Although the law allows the US President to lift the sanctions in the event that he perceives serious negotiations by the Assad regime, provided that the Russian and Iranian military support is stopped, or for other reasons related to US national security, this option, if Biden contemplates it, will be the subject of great debate and confusion. In Congress, and Biden will have to convince lawmakers why.

Features of Biden’s policies in Syria

The Biden administration realizes that the continuation of Syria as a failed state will have serious repercussions, foremost of which are the continued suffering of the Syrian people, the influx of new waves of refugees to neighboring countries, the provision of fertile ground for extremist terrorist organizations, and the possibility of a return of armed clashes between the parties to the conflict, which may be reflected negatively. On the stability of neighboring countries.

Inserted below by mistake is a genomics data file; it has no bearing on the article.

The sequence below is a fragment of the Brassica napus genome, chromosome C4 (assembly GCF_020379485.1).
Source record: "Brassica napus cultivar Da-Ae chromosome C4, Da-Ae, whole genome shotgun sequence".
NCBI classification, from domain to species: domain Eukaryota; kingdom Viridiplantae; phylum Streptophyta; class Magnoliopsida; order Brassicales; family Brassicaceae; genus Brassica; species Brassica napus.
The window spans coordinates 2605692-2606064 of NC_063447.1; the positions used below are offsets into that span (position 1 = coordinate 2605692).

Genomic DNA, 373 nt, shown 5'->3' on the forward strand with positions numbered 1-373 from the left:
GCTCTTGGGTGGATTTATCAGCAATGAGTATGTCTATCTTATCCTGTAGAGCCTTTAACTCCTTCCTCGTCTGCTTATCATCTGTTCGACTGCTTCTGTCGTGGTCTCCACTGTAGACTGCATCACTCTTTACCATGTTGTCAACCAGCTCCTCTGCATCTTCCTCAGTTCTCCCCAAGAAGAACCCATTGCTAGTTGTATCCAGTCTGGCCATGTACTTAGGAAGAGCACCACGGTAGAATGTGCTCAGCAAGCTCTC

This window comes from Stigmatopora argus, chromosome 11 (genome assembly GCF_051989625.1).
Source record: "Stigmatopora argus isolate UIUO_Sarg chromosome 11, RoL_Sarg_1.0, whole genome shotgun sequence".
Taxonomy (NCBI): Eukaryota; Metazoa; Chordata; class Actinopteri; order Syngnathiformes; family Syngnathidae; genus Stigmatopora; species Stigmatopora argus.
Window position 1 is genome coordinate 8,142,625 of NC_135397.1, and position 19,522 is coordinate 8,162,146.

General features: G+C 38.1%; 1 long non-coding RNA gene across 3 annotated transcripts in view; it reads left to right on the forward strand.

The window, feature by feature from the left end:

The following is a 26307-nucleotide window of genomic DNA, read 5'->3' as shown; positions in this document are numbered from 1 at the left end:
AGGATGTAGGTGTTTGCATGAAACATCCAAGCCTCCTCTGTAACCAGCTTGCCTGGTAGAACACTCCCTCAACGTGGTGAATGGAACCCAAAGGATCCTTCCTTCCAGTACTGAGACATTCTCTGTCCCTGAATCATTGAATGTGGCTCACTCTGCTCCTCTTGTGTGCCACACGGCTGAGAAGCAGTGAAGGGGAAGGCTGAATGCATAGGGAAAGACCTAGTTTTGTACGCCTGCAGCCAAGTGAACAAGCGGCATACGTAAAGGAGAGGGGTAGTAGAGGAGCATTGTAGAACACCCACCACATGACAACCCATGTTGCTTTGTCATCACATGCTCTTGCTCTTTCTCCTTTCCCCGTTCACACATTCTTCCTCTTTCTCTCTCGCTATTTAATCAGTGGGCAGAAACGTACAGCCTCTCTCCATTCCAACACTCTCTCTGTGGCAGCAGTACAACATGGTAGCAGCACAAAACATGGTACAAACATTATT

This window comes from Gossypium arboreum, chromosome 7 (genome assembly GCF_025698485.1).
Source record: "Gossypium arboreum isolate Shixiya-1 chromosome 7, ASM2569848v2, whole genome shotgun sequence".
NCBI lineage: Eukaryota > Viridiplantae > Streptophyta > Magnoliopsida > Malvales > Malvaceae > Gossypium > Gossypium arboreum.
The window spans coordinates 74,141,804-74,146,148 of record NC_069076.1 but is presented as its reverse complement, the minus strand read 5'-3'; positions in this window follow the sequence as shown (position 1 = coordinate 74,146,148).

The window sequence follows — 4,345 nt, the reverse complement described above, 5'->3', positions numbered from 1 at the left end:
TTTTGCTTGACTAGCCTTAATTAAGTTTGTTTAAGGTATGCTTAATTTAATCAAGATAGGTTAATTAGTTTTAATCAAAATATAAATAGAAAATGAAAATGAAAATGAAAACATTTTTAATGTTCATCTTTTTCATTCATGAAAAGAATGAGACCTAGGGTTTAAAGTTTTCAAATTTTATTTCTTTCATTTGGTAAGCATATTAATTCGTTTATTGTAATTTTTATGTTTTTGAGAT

Biden’s pledge to return to the Iran nuclear deal is an obsession that haunts the Syrians, fearing its repercussions on Iran’s continued presence in Syria. But reviving an agreement that has been suspended for years will not be easy, as there is a chance that the United States and European countries will demand more concessions from Iran, especially with regard to the file of its controversial missile program, as well as Tehran’s support for armed militias that the United States and Europe consider destabilizing.

Turning the clock back on to 2015 is impossible, and if diplomacy fails again, the proliferation of weapons and the collapse of Iran’s moribund economy may follow, and this, in turn, could lead to important and dangerous consequences for the Middle East and the world.

The most important test of President Joe Biden’s policies in Syria remains the extent to which he dealt with Security Council Resolution 2254, his seriousness in pushing the political transition process and preventing the Assad regime from imposing a fait accompli, by holding sham elections, through which it acquires false legitimacy on which Moscow relies in prolonging The duration of the suffering of the Syrians.